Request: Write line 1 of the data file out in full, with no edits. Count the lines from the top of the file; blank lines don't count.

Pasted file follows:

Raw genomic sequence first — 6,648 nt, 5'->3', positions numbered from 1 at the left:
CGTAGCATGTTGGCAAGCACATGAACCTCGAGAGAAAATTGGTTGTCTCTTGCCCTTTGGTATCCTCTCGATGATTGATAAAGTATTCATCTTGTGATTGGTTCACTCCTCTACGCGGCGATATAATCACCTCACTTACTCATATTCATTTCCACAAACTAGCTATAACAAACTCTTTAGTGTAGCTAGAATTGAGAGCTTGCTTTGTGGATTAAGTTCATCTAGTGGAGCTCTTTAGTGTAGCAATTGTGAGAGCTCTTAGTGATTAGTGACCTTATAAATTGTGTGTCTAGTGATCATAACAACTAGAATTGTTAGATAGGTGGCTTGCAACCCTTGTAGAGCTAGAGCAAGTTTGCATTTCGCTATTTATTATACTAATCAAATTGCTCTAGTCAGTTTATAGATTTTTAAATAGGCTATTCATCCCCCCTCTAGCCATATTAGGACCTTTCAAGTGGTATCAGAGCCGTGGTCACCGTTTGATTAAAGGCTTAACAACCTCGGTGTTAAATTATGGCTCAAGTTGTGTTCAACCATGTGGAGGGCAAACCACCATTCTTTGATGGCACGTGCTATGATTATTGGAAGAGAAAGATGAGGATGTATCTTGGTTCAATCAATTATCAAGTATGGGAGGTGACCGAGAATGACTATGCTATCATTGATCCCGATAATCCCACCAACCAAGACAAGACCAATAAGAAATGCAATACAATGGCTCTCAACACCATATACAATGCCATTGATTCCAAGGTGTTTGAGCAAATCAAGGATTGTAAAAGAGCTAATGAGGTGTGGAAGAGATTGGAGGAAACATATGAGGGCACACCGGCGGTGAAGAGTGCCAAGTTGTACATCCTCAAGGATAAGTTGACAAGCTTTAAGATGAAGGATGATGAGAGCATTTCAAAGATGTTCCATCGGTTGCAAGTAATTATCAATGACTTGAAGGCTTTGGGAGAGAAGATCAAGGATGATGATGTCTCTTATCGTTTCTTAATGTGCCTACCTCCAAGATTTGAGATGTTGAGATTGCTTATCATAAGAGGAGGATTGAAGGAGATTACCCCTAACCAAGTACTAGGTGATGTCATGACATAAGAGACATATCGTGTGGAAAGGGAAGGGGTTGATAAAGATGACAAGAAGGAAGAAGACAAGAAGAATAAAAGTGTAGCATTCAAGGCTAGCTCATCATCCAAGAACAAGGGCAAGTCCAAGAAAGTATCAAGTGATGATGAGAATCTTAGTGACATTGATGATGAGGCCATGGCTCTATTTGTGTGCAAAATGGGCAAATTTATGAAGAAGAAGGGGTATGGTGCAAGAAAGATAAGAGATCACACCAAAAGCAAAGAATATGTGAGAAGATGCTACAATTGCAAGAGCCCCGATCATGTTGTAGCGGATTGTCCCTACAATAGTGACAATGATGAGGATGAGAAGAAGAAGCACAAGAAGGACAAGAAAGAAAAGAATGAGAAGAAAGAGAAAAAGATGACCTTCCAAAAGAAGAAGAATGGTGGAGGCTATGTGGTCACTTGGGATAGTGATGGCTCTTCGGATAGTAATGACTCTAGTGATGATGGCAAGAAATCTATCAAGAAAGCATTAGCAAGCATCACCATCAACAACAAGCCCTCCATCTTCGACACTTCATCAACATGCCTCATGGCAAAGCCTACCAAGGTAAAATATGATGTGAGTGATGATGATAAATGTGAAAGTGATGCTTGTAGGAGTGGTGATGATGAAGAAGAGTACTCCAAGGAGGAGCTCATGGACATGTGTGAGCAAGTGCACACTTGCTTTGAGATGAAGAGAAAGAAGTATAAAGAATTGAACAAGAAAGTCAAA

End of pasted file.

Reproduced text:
Raw genomic sequence first — 6,648 nt, 5'->3', positions numbered from 1 at the left: